• Use the 20-20-20 rule: For every 20 minutes of visually demanding work, workers should look 20 feet away for 20 seconds. Employees should designate something across the room to stare at, blink frequently and use eyedrops, if necessary.

Computer hardware

  • When looking straight ahead, eyes should be level with the top of the monitor. If necessary, provide a platform to achieve the proper monitor height. Provide an external keyboard and mouse for comfort and to help avoid awkward shoulder movements.
  • When sitting back comfortably, the monitor should be about an arm's length away. If employees are using multiple screens or large screens, set them a few inches farther away. Put small screens a few inches closer.

Work surface

  • Desk height should be set so elbows are at greater than a 90-degree angle. Employees should avoid bending their wrists up.
  • Watch out for contact stress.
  • Position the mouse as close to the keyboard as possible to avoid awkward shoulder movements. The keyboard should be aligned with the middle of the body.

Other tips

  • Encourage workers to stay aware of how their bodies feel and make adjustments before health problems arise.
  • Workers should vary their posture throughout the workday. If possible, they should work while standing or change locations and positions, depending on the tasks.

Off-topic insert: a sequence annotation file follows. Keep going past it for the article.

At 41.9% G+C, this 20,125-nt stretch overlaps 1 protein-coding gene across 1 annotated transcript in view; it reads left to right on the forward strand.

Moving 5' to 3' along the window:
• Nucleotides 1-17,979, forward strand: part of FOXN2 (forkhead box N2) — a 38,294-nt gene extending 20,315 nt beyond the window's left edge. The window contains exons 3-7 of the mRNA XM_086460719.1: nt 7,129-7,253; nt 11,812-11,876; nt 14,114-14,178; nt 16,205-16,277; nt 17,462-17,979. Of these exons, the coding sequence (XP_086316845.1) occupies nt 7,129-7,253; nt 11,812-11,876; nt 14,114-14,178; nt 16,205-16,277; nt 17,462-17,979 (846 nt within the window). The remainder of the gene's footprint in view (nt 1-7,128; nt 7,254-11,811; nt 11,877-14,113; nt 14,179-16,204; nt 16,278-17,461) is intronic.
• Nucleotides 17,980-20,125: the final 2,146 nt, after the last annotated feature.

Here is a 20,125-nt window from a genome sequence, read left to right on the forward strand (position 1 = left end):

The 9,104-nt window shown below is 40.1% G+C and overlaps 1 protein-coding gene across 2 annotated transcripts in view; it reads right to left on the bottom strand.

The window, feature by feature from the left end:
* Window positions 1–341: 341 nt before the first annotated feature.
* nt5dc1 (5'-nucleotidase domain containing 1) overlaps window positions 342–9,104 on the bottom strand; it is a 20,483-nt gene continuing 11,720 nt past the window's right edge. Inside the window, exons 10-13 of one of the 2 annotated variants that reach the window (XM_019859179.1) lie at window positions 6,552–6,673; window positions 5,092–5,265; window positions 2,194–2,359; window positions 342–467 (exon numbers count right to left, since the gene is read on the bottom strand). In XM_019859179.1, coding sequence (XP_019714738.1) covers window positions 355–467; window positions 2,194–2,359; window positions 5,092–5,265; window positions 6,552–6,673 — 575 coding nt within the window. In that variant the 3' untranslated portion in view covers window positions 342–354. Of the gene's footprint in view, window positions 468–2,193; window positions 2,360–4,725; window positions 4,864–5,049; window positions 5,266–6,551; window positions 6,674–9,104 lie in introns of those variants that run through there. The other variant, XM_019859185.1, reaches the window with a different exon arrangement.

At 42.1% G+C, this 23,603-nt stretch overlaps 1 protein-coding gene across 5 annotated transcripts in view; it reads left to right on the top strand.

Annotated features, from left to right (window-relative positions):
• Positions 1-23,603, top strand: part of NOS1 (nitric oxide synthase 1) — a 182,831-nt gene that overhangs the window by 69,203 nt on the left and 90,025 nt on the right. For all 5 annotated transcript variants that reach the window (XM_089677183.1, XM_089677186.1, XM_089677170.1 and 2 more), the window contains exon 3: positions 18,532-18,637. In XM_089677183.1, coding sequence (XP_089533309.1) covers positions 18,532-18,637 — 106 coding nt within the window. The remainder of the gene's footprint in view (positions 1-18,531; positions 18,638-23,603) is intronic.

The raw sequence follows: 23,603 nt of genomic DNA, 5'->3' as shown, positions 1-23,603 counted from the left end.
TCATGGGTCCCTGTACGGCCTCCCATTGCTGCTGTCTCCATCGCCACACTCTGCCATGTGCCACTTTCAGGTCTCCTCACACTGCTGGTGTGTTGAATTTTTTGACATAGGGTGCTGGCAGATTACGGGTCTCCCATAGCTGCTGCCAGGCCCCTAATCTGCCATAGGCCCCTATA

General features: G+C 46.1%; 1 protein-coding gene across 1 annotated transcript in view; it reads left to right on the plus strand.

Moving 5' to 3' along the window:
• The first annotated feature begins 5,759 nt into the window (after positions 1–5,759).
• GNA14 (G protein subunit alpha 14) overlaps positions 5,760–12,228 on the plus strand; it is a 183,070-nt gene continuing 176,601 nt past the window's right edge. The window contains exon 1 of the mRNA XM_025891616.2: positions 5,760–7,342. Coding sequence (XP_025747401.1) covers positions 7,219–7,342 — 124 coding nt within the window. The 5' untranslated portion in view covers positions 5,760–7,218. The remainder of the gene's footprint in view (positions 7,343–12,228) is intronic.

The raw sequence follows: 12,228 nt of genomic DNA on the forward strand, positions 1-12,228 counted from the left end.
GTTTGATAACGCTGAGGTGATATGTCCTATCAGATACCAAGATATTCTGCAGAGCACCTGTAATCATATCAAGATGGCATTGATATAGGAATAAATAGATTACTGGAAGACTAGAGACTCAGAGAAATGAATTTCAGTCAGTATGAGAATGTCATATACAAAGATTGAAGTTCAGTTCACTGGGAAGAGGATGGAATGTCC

• Allow employees to take breaks every 30 to 60 minutes to get up and move or stretch.

For more detailed information, download the following flyer: Shared Workstation Ergonomics (Source: Harvard Campus Services).

Ergonomic guidelines for material handling

According to the Centers for Disease Control and Prevention (CDC), musculoskeletal injuries to the back, shoulders, hands, wrists, or other parts of the body may occur when physical tasks like grasping, bending and lifting are performed repeatedly or over long periods of time.

Conditions that commonly lead to MSDs include:

  • Awkward postures (such as bending and twisting).
  • Repetitive motions.
  • Heavy exertion, such as carrying heavy boxes.
  • Pressure on your body (such as grasping loads, leaning against parts or surfaces that are hard or have sharp edges).
  • Maintaining fixed positions for a long time.
  • Working in extreme heat or cold.
  • Loud or excessive noise.
  • Poor lighting.

The CDC recommends that employers observe how different workers perform the same tasks to get ideas for improving work practices or organizing work.

Consider the following improvements:

  • Rearrange, modify or redesign tools, equipment or workstations.